Thursday, February 28-Saturday, March 29 at C.Grimaldis Gallery
Posted 03.01.08 by MICA Media Relations
The C.Grimaldis Gallery is pleased to present Addressing Dolls by Korean-American artist Mina Cheon, whose solo show exhibits her controversial work "99 Miss Kim(s)" for the first time in America. This installation is a wall full of 99 handmade North Korean identical female military dolls and the piece commemorates the anniversary of North Korea's establishment, which is September 9.
Accompanying this work is a series of new work by Cheon, "Dresses for Different Events," which, in contrast to the North Korean dolls, display the variety of attire produced for South Korean paper dolls of the 1970s. This body of work relates back to Cheon's childhood, growing up in South Korea in the 70s and spending hours each day playing with paper dolls, while the national propaganda of this time in South Korea was about Westernization in industry and technology. Cheon revisits these dolls and looks at how the notion of Western and colonial influences is revealed through the dresses of these out-dated paper doll prints, for example, all the dolls being Caucasian with over-the-top Victorian dresses. For this exhibition, Cheon selects a range of dresses from vintage paper dolls prints that she has been collecting for several years and has them blown up to a life-size scale to produce a ghostly effect of South Korean development towards capitalism, Americanization, and Westernization. Another set of smaller prints entitled "Party Dresses & Home Dresses" show the difference between home attire versus party costume, which is an absurd distinction when one sees these dresses since they are all fluffy costumes.
Addressing Dolls then is about spaces of conflict which has been a theme in Cheon's past art work such as in the interactive media piece "Half Moon Eyes" that was shown in the US and Korea between 2004-5. This piece dealt with Cheon's visit to North Korea in 2004 during the height of Bush administration, responding with particular attention to North Korean women, and then drawing connections to the triangular relationship between South and North Koreas and America. This year, with the 2008 US Presidential elections coming up, Cheon plans on visiting Paikdusan, a newly opened mountain in North Korea, in order to work on a sequel to "Half Moon Eyes."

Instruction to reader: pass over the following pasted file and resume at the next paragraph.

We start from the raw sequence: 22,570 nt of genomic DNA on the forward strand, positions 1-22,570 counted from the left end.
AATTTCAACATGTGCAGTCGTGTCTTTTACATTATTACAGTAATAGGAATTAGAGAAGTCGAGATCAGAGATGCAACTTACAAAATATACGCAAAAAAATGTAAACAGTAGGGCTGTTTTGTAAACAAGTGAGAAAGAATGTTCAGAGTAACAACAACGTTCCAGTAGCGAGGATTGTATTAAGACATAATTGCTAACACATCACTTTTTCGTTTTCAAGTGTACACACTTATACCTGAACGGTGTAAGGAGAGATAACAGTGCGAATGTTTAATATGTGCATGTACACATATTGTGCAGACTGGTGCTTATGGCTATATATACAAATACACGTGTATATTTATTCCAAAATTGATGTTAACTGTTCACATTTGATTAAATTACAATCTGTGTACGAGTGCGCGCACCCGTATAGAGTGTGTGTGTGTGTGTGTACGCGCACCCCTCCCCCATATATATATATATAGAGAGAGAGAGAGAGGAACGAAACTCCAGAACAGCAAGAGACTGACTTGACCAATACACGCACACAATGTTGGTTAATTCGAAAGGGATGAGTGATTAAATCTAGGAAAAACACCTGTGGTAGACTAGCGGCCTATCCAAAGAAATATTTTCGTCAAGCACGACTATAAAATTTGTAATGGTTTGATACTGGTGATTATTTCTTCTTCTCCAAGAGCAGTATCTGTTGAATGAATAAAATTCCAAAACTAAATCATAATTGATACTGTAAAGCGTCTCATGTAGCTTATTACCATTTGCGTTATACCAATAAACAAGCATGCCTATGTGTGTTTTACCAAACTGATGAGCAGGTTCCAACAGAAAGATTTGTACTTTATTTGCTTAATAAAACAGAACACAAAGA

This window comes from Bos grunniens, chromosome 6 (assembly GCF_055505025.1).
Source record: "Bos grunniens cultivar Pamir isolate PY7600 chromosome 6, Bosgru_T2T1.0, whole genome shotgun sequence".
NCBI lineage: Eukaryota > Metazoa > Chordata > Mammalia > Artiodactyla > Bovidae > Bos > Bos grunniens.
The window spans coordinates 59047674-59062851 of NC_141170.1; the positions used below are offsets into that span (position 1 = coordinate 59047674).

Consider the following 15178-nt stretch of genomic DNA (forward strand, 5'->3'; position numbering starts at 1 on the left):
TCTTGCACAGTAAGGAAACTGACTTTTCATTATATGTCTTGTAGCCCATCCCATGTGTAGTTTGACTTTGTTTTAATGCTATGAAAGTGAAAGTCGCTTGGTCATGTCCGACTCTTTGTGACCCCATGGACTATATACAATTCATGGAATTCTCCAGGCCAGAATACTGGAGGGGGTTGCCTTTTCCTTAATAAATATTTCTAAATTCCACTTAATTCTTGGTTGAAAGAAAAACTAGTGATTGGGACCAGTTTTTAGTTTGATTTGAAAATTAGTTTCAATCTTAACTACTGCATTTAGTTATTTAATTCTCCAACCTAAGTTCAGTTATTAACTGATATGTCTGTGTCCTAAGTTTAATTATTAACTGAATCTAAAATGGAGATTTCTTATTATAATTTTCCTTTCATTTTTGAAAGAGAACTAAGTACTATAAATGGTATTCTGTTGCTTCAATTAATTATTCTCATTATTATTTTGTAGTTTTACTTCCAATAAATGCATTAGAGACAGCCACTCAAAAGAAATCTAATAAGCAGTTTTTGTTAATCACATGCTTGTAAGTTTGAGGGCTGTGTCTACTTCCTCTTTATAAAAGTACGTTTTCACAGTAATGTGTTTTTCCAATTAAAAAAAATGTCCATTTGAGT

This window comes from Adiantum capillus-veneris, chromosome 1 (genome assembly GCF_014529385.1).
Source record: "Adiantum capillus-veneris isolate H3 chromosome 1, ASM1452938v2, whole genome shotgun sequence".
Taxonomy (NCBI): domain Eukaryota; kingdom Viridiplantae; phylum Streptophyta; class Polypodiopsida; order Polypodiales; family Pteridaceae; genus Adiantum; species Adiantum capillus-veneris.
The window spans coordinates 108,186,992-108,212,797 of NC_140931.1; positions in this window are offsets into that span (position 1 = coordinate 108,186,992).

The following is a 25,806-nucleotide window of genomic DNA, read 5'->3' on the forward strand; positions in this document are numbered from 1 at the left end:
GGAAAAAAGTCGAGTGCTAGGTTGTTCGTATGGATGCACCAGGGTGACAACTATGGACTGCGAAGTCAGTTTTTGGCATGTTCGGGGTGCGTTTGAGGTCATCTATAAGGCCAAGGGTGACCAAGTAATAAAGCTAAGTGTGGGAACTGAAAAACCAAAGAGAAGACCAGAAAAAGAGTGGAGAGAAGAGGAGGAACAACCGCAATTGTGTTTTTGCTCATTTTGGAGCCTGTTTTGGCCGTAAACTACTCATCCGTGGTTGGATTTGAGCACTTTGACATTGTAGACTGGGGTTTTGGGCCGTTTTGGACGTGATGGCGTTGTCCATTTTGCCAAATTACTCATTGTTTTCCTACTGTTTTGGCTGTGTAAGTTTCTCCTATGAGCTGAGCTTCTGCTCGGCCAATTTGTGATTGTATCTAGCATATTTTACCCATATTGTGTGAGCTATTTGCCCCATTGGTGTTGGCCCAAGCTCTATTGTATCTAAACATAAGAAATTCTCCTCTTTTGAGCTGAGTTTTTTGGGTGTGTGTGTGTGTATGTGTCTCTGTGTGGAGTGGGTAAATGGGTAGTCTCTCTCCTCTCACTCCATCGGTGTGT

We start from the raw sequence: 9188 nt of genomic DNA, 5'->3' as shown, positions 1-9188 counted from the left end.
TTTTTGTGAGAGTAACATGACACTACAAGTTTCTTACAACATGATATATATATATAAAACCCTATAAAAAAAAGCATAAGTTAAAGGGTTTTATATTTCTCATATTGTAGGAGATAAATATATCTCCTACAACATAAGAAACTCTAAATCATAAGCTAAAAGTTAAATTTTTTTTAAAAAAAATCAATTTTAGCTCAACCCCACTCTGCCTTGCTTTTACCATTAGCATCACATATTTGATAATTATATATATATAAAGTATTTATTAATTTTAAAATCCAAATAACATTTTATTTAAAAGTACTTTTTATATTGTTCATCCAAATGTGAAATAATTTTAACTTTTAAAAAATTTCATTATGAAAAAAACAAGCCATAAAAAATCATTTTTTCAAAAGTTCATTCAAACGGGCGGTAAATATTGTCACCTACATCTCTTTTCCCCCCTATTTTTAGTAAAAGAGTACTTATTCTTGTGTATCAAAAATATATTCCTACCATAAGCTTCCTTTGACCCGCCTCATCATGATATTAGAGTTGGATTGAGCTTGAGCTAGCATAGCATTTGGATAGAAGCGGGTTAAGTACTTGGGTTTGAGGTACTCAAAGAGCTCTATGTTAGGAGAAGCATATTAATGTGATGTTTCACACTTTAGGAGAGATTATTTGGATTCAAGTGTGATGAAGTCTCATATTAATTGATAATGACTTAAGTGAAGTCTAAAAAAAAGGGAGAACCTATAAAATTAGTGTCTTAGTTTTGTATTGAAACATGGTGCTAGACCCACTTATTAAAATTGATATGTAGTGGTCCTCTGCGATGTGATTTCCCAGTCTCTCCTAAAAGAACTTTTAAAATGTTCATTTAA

Mina Cheon is a Korean-American artist who lives between Baltimore, New York, and Seoul, Korea. Currently, she is a professor at the Maryland Institute College of Art (MICA) and has exhibited her artwork nationally and internationally with invitational solo exhibitions at the Insa Art Space, Arts Council, Seoul, Korea in 2005 and the Lance Fung Gallery, New York in 2002. She has also shown her work in other various venues in Baltimore, Korea, and Taiwan. Her video works are collected and archived by EVR (e-flux video rental) which screens video work all over the world. With a BFA from Ewha Womans University of Seoul, Korea; an MFA from MICA and another MFA in digital arts from UMBC; she is also a PhD candidate in philosophy of media and communications at EGS, Switzerland. More information can be found on her website: http://www.minacheon.com
Addressing Dolls is accompanied by an essay written by Brian Willems, critic and professor of literature at the University of Split, Croatia.
For further information please contact Erin Cluley at 410.539.1080 or email@example.com
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Founded in 1826, Maryland Institute College of Art (MICA) is the oldest continuously degree-granting college of art and design in the nation. The College enrolls nearly 3,300 undergraduate, graduate and open studies students from 48 states and the District of Columbia and 52 countries in fine arts, design, electronic media, art education, liberal arts, and professional studies degree and non-credit programs. With art and design programs ranked in the top 10 by U.S. News & World Report, MICA is pioneering interdisciplinary approaches to innovation, research, and community and social engagement. Alumni and programming reach around the globe, even as MICA remains a cultural cornerstone in the Baltimore/Washington region, hosting hundreds of exhibitions and events annually by students, faculty and other established artists.